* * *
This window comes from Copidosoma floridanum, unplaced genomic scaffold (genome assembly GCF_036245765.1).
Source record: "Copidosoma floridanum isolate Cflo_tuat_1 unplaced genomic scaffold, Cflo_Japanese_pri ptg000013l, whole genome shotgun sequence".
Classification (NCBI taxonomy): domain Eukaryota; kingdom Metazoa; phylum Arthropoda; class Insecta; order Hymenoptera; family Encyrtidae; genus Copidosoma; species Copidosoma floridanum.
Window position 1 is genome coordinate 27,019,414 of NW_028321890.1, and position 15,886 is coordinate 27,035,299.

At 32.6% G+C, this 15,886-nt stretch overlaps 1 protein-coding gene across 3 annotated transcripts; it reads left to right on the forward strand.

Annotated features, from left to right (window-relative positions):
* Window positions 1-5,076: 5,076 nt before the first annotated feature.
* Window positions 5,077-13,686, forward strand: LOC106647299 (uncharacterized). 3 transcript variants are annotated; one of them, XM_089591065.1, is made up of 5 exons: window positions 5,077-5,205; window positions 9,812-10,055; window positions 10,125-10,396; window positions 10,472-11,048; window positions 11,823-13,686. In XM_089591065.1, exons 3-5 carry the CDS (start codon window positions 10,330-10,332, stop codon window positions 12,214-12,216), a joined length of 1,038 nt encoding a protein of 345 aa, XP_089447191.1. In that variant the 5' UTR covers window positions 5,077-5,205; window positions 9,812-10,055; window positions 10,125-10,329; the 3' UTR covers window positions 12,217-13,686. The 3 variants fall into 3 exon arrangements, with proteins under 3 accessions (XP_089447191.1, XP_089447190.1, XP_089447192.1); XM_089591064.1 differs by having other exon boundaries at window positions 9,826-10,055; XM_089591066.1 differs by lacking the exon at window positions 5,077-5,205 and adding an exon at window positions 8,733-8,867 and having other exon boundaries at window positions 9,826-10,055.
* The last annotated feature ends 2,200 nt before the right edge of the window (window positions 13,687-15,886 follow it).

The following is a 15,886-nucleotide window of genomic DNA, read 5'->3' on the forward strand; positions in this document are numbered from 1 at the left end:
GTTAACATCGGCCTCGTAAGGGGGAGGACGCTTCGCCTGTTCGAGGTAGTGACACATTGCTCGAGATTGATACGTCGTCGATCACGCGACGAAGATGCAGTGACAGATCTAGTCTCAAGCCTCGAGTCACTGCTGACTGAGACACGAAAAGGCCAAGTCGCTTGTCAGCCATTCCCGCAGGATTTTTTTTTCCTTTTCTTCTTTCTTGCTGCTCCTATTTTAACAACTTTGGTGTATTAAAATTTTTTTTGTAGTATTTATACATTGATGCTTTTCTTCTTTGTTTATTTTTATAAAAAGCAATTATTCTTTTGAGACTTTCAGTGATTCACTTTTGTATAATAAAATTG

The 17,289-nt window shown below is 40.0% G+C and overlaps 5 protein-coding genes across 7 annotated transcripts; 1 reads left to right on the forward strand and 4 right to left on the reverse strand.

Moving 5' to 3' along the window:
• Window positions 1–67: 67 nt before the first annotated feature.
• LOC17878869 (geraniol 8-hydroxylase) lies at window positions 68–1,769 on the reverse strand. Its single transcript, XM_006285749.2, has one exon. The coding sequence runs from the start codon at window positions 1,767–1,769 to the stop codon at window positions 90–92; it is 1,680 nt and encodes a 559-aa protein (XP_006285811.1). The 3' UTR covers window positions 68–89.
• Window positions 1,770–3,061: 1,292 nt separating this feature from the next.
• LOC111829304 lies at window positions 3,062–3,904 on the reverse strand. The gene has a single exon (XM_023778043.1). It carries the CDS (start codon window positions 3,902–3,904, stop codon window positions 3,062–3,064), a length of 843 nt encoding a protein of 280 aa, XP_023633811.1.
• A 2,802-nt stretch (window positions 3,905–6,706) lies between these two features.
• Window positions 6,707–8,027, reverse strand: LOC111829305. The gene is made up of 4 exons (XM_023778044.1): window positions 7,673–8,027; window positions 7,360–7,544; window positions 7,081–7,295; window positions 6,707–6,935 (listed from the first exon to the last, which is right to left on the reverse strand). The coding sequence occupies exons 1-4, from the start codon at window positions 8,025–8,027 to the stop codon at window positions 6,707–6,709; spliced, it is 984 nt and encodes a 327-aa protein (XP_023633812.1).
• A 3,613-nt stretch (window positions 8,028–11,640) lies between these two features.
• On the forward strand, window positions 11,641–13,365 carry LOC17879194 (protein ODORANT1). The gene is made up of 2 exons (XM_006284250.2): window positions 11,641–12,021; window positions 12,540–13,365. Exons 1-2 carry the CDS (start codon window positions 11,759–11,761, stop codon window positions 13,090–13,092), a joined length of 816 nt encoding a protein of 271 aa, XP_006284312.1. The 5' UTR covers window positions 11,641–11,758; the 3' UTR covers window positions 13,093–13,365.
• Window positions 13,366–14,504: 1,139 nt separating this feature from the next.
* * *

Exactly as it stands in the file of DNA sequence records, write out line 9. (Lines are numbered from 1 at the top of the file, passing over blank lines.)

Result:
* The last annotated feature ends 2,200 nt before the right edge of the window (window positions 13,687-15,886 follow it).